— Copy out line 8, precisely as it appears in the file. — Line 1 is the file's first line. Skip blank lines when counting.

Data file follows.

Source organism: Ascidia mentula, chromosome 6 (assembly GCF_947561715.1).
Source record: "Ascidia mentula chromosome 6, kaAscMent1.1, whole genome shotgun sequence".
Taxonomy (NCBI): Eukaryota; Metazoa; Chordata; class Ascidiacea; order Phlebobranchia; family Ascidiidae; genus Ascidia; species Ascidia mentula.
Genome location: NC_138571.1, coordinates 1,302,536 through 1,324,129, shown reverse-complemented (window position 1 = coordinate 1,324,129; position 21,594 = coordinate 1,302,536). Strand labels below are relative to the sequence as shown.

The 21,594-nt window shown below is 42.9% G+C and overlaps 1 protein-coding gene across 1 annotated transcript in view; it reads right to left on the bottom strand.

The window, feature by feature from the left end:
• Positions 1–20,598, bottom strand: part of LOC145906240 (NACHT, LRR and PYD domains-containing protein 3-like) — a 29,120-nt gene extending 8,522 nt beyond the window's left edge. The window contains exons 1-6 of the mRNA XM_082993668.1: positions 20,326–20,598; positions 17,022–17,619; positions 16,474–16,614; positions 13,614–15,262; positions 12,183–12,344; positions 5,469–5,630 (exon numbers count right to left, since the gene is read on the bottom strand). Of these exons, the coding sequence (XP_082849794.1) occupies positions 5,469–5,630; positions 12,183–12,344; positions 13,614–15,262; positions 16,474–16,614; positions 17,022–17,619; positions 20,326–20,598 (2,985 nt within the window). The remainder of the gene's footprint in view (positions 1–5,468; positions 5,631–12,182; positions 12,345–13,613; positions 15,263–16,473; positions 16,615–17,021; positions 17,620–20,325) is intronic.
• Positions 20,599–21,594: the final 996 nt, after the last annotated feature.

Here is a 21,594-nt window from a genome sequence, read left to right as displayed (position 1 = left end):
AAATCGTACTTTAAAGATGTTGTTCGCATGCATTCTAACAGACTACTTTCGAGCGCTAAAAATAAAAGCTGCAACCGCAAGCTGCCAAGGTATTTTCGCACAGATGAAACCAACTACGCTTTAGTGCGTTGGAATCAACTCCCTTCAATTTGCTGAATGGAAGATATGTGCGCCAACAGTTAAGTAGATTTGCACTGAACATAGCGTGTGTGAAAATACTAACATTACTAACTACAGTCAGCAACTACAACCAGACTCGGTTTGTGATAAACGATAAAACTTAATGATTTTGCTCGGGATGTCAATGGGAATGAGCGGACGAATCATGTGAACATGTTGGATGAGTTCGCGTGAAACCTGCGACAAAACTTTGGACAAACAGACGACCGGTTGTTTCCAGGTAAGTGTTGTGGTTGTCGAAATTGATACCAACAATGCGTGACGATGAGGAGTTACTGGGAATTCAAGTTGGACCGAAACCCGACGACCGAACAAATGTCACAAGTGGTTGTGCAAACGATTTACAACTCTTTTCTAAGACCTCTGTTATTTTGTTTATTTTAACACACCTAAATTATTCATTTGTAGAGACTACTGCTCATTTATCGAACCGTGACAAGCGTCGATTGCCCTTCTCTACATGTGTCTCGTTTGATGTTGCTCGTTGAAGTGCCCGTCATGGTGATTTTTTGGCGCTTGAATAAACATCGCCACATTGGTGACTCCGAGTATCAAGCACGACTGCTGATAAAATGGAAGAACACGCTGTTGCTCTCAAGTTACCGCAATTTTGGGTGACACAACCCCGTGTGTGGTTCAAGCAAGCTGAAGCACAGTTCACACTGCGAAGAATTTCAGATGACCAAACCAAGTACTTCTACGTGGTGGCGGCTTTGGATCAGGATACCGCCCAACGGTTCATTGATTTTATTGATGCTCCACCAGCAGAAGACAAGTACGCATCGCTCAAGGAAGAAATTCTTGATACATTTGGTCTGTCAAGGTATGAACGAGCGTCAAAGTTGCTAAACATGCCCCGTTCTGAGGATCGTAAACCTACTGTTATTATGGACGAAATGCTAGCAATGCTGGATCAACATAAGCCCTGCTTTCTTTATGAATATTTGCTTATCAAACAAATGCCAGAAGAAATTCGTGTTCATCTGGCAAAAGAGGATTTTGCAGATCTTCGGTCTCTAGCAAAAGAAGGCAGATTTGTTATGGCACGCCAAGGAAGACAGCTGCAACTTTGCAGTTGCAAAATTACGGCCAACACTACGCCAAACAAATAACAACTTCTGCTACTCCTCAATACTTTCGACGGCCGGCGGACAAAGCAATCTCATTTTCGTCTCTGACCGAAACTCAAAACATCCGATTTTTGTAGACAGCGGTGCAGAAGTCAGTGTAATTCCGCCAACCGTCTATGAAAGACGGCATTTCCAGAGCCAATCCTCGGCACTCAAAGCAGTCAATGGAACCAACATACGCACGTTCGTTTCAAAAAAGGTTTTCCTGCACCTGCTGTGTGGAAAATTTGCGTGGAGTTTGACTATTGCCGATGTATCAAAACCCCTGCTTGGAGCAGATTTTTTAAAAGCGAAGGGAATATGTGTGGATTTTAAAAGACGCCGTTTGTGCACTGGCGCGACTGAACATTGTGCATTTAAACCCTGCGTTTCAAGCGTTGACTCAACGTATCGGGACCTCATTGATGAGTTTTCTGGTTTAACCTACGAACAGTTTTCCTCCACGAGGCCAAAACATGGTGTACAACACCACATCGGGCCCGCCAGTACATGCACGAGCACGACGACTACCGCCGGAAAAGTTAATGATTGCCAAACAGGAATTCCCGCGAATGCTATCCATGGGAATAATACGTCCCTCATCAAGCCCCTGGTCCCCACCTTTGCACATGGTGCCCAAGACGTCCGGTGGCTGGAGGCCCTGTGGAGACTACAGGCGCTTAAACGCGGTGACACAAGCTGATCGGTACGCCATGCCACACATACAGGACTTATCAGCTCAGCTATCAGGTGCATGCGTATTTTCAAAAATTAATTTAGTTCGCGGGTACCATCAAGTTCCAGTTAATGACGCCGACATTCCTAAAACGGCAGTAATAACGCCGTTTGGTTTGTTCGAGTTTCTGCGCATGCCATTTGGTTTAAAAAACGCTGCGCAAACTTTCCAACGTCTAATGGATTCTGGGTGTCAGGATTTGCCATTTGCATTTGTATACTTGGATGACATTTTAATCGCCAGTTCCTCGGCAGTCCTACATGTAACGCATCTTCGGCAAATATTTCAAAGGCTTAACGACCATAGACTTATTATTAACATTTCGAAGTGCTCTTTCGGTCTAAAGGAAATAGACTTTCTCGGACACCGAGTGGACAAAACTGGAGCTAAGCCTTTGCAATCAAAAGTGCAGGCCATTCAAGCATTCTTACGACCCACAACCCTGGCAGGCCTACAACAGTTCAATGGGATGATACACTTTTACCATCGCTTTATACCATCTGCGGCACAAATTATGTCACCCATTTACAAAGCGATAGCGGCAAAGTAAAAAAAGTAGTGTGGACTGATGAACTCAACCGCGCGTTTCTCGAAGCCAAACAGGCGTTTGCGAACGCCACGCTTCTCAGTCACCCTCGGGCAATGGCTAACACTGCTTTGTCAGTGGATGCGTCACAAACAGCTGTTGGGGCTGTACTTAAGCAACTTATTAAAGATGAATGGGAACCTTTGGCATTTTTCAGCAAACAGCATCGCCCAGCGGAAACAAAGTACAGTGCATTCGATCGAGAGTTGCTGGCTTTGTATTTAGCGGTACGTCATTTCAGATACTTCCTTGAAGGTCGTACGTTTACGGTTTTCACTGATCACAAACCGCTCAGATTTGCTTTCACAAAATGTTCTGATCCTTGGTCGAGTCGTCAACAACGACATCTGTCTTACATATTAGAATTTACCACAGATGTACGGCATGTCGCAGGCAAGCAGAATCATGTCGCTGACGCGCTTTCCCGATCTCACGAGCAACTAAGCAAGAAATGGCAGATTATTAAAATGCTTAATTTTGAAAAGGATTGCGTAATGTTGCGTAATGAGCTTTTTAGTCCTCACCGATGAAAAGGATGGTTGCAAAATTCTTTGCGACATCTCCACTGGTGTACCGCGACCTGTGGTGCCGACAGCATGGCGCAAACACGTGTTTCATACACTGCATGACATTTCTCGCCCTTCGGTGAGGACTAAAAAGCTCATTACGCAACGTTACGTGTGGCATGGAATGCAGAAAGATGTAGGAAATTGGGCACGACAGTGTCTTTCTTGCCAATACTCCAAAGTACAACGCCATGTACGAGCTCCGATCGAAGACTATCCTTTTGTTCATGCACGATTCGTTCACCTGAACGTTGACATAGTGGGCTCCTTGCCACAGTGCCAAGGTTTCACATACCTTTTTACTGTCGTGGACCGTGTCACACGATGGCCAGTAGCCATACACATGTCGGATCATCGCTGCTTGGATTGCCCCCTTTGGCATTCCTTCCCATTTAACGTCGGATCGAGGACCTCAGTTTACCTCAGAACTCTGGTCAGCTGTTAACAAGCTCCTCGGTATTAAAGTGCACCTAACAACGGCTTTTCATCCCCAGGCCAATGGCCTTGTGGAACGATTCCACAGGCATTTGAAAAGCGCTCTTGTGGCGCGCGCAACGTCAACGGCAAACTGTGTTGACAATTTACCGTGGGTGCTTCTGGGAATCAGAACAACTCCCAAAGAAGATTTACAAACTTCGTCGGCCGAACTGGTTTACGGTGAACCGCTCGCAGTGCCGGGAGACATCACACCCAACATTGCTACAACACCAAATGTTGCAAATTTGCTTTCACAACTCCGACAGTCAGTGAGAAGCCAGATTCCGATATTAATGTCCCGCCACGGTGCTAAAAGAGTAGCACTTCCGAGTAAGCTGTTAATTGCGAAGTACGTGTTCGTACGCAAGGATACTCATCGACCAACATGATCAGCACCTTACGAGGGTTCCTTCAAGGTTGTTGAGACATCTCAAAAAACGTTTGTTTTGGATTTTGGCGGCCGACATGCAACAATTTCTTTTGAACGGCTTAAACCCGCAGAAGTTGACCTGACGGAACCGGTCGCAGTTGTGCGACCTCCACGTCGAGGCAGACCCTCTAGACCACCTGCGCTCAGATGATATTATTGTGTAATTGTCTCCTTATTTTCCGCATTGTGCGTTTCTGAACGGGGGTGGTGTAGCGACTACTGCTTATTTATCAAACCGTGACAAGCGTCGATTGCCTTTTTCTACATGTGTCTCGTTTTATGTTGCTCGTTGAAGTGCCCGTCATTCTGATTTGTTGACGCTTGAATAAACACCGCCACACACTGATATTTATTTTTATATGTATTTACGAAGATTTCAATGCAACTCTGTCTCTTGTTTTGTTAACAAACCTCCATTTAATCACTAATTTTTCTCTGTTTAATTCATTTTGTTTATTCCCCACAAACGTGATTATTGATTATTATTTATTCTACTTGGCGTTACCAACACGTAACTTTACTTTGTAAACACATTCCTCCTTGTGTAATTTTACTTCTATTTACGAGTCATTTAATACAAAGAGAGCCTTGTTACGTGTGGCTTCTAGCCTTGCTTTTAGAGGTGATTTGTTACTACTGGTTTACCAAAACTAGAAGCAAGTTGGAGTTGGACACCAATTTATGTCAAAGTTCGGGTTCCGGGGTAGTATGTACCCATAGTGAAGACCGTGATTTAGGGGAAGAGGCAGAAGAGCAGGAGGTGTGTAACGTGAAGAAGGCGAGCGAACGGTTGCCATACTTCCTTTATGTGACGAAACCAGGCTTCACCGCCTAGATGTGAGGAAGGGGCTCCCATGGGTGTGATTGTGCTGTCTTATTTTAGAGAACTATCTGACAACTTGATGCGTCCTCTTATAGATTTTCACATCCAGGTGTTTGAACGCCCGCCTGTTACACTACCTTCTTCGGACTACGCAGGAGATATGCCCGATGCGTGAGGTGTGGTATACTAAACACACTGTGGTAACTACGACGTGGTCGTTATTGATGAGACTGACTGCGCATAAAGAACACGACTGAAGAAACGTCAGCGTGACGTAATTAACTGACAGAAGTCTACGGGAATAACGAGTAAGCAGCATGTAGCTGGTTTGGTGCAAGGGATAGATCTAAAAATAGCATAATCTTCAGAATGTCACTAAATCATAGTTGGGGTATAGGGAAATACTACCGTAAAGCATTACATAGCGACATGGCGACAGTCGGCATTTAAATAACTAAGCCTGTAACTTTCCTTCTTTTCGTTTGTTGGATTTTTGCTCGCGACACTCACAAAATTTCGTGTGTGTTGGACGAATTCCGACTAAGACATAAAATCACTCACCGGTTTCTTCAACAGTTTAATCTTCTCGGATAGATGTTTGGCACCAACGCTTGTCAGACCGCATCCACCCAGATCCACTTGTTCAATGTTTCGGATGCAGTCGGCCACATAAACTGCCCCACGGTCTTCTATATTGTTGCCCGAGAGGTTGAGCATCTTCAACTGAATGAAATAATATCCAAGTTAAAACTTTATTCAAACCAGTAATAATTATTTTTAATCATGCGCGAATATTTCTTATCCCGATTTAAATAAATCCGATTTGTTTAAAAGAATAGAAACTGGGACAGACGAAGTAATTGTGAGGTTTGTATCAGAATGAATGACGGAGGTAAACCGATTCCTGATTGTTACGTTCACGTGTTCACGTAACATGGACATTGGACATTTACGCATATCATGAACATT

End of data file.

• Positions 20,599–21,594: the final 996 nt, after the last annotated feature.